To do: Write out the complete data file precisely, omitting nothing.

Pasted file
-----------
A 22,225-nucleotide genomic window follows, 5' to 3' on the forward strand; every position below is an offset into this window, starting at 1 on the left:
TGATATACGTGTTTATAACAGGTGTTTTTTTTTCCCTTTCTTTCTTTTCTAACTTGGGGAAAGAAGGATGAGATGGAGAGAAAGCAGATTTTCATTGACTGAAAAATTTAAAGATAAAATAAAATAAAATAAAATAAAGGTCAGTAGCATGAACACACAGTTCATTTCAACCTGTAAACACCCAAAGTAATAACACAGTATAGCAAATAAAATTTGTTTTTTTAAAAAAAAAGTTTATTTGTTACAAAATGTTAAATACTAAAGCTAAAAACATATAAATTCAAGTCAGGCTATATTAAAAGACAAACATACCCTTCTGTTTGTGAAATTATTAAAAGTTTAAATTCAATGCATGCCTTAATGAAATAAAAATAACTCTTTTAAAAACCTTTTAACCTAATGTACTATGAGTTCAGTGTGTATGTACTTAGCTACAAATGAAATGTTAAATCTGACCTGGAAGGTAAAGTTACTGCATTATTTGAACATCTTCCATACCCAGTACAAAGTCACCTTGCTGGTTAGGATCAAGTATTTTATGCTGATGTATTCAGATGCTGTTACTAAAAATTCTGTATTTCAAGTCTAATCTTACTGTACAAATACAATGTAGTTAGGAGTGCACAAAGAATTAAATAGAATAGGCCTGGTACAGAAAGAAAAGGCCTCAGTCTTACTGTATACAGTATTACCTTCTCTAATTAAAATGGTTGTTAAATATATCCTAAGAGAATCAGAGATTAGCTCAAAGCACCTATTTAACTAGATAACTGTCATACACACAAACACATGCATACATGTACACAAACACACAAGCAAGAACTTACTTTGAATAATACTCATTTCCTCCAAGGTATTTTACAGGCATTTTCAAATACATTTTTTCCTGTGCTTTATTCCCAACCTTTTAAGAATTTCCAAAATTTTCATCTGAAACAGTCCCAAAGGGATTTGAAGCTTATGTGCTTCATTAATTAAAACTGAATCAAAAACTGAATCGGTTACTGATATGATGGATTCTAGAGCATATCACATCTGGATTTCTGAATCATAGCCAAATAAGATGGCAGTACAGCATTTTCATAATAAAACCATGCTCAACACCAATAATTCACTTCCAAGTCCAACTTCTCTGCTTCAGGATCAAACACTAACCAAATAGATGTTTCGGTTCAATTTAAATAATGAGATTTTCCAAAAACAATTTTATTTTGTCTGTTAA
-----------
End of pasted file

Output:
A 22,225-nucleotide genomic window follows, 5' to 3' on the forward strand; every position below is an offset into this window, starting at 1 on the left:
TGATATACGTGTTTATAACAGGTGTTTTTTTTTCCCTTTCTTTCTTTTCTAACTTGGGGAAAGAAGGATGAGATGGAGAGAAAGCAGATTTTCATTGACTGAAAAATTTAAAGATAAAATAAAATAAAATAAAATAAAGGTCAGTAGCATGAACACACAGTTCATTTCAACCTGTAAACACCCAAAGTAATAACACAGTATAGCAAATAAAATTTGTTTTTTTAAAAAAAAAGTTTATTTGTTACAAAATGTTAAATACTAAAGCTAAAAACATATAAATTCAAGTCAGGCTATATTAAAAGACAAACATACCCTTCTGTTTGTGAAATTATTAAAAGTTTAAATTCAATGCATGCCTTAATGAAATAAAAATAACTCTTTTAAAAACCTTTTAACCTAATGTACTATGAGTTCAGTGTGTATGTACTTAGCTACAAATGAAATGTTAAATCTGACCTGGAAGGTAAAGTTACTGCATTATTTGAACATCTTCCATACCCAGTACAAAGTCACCTTGCTGGTTAGGATCAAGTATTTTATGCTGATGTATTCAGATGCTGTTACTAAAAATTCTGTATTTCAAGTCTAATCTTACTGTACAAATACAATGTAGTTAGGAGTGCACAAAGAATTAAATAGAATAGGCCTGGTACAGAAAGAAAAGGCCTCAGTCTTACTGTATACAGTATTACCTTCTCTAATTAAAATGGTTGTTAAATATATCCTAAGAGAATCAGAGATTAGCTCAAAGCACCTATTTAACTAGATAACTGTCATACACACAAACACATGCATACATGTACACAAACACACAAGCAAGAACTTACTTTGAATAATACTCATTTCCTCCAAGGTATTTTACAGGCATTTTCAAATACATTTTTTCCTGTGCTTTATTCCCAACCTTTTAAGAATTTCCAAAATTTTCATCTGAAACAGTCCCAAAGGGATTTGAAGCTTATGTGCTTCATTAATTAAAACTGAATCAAAAACTGAATCGGTTACTGATATGATGGATTCTAGAGCATATCACATCTGGATTTCTGAATCATAGCCAAATAAGATGGCAGTACAGCATTTTCATAATAAAACCATGCTCAACACCAATAATTCACTTCCAAGTCCAACTTCTCTGCTTCAGGATCAAACACTAACCAAATAGATGTTTCGGTTCAATTTAAATAATGAGATTTTCCAAAAACAATTTTATTTTGTCTGTTAA